Creating a Stock Watch List

Many active traders create what they call a “watch list,” which is simply a list that records the daily share prices of a group of stocks over time.

It can be done very simply with a spreadsheet, or even a notepad and paper, although there are numerous software programs and utilities that assist in creating a watch list. Some online brokerage houses provide this service either for free or for a minimal charge.

Your watch list isn’t necessarily a list of stocks you have already purchased; rather, its purpose is to get a good “feel” for stocks that you are considering purchasing. An active trader that has for example, an average of ten positions at any given time, will usually be watching several stocks as well so that when one position is sold, another one can be purchased immediately from the watch list. This avoids a situation where an investor has too much cash in his or her trading account at any given time.

Using a watch list is convenient for several different purposes; for example, suppose you have researched a company that you consider to be sound, and to have good potential. However, the stock price is currently overvalued, and you want to wait for a more opportune time to buy. The watch list will track the share price, and generate charts to show you the general trend–so you can predict when would be the best time to purchase the stock.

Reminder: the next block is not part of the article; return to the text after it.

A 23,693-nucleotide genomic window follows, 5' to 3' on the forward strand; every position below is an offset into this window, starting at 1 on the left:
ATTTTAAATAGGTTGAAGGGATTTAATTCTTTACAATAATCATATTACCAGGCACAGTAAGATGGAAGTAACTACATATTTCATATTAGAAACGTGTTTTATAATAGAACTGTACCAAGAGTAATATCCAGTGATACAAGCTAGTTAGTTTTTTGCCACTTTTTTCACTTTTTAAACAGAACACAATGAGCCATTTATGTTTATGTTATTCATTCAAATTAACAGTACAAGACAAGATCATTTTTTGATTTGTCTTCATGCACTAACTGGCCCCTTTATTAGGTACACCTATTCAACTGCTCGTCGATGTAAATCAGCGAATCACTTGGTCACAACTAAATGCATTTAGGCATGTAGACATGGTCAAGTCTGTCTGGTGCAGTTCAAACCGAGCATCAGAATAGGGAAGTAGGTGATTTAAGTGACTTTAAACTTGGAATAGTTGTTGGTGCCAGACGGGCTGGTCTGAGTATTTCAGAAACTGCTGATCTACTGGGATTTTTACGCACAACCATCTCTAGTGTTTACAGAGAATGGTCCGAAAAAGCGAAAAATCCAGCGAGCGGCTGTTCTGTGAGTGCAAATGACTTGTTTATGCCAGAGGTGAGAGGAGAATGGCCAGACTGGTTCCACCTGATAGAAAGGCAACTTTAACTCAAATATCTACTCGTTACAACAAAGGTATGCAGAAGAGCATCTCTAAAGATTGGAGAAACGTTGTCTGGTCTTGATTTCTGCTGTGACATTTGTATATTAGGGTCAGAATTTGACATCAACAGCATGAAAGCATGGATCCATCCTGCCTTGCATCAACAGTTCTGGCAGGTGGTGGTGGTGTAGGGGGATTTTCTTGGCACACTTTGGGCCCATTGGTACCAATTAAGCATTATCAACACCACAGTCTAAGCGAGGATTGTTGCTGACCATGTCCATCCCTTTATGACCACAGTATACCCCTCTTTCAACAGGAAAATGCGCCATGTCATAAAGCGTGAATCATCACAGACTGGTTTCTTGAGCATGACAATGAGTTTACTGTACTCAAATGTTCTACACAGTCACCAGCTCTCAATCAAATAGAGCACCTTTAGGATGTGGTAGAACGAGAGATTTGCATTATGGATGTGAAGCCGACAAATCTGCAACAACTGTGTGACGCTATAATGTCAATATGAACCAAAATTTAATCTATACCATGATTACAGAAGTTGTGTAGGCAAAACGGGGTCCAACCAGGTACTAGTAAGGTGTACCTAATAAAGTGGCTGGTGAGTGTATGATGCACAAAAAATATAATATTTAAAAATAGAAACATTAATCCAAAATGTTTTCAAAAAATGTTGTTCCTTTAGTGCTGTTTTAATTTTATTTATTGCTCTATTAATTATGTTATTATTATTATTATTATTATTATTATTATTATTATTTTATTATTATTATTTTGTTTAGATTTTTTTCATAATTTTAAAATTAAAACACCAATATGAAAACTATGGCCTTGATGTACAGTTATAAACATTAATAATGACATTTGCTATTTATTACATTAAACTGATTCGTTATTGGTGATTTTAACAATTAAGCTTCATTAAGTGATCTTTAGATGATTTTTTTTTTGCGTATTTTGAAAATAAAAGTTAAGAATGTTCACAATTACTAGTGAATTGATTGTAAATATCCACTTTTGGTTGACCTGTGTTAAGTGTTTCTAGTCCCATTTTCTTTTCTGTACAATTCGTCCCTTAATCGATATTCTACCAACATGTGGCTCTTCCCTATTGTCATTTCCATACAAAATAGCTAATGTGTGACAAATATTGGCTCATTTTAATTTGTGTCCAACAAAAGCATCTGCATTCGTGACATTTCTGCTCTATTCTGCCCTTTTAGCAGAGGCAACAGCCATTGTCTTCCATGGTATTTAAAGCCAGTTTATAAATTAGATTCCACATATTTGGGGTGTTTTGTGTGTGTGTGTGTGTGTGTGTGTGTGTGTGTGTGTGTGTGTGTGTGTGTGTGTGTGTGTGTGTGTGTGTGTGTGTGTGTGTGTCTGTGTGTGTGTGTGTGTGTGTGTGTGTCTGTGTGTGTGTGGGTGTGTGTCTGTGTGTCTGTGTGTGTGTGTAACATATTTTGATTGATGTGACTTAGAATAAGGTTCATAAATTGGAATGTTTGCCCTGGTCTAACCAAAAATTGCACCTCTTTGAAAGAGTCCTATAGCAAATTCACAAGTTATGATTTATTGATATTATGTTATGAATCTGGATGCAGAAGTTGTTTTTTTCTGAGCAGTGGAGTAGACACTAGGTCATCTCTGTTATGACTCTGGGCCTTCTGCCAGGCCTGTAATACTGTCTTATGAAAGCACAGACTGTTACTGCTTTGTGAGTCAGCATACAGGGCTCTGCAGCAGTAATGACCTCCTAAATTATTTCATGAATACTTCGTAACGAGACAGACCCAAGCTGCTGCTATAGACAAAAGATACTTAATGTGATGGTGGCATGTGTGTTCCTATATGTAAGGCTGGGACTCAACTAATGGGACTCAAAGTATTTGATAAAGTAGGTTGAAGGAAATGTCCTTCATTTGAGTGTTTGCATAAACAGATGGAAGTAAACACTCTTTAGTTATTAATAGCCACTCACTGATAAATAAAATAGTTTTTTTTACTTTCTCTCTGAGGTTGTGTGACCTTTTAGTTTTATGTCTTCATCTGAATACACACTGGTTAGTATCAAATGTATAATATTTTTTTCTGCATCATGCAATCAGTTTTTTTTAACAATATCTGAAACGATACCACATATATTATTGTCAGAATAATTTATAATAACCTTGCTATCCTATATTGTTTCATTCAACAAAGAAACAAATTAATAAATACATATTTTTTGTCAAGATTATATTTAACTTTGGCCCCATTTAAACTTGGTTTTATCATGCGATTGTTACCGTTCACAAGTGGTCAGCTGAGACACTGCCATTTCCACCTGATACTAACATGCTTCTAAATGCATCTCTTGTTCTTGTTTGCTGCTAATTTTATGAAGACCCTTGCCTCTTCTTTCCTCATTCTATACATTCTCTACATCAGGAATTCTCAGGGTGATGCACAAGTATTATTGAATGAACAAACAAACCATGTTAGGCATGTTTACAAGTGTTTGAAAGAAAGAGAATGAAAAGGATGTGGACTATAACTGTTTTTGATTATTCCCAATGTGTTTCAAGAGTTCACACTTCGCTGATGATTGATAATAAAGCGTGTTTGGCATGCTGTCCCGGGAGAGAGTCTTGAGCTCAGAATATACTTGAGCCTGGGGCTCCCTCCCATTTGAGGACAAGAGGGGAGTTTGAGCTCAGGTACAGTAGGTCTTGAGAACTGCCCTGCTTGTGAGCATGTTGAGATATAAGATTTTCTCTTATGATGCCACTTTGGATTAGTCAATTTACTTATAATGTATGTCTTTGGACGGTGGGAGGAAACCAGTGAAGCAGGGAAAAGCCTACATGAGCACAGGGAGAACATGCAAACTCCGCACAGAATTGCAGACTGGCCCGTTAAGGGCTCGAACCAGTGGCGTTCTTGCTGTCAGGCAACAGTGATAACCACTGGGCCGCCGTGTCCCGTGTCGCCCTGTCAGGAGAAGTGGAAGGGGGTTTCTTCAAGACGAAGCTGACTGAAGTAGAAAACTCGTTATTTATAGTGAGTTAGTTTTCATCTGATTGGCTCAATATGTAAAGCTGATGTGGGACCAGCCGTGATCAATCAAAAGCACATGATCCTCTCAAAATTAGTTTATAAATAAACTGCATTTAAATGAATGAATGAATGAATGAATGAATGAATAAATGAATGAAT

Create a watch list first by researching fundamentals and looking at technical analytics and charts. Once you find companies you believe to have potential to meet your personal goals, place it on your watch list and take note of the price fluctuations over time. The goal is to understand when a stock is at a low point; when it reaches this low point then it’s time to buy. Also, since you have already done your research and noted historical trends, you will probably have a good idea of how high the stock will go, and when would be the best time to sell.

You may have noticed for example, that a particular equity has a range of about a dollar, ranging from a share price of between nine and ten dollars. Your strategy then is to watch the stock until it drops to nine dollars, buy it, and then wait for it to go back up to ten and then sell.

In general, try to have as many stocks on your watch list as you have positions for. It’s not always easy to keep track of too many positions, but having ten active positions and watching ten others is usually doable with the help of a few simple software tools and utilities.

 

Information is for educational  purposes only and is not be interpreted as financial advice. This does not represent a recommendation to buy, sell, or hold any security. Consult your financial advisor.






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